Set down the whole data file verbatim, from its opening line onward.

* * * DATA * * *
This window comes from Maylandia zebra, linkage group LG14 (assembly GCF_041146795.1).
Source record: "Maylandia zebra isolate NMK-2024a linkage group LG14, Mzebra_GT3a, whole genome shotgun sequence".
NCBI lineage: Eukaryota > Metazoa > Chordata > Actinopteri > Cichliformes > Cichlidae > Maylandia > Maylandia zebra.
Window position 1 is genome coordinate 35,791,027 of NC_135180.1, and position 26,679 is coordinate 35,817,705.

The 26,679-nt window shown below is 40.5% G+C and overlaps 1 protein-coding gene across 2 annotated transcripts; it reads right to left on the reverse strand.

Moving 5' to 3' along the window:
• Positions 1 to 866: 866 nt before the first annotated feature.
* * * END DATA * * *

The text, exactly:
This window comes from Maylandia zebra, linkage group LG14 (assembly GCF_041146795.1).
Source record: "Maylandia zebra isolate NMK-2024a linkage group LG14, Mzebra_GT3a, whole genome shotgun sequence".
NCBI lineage: Eukaryota > Metazoa > Chordata > Actinopteri > Cichliformes > Cichlidae > Maylandia > Maylandia zebra.
Window position 1 is genome coordinate 35,791,027 of NC_135180.1, and position 26,679 is coordinate 35,817,705.

The 26,679-nt window shown below is 40.5% G+C and overlaps 1 protein-coding gene across 2 annotated transcripts; it reads right to left on the reverse strand.

Moving 5' to 3' along the window:
• Positions 1 to 866: 866 nt before the first annotated feature.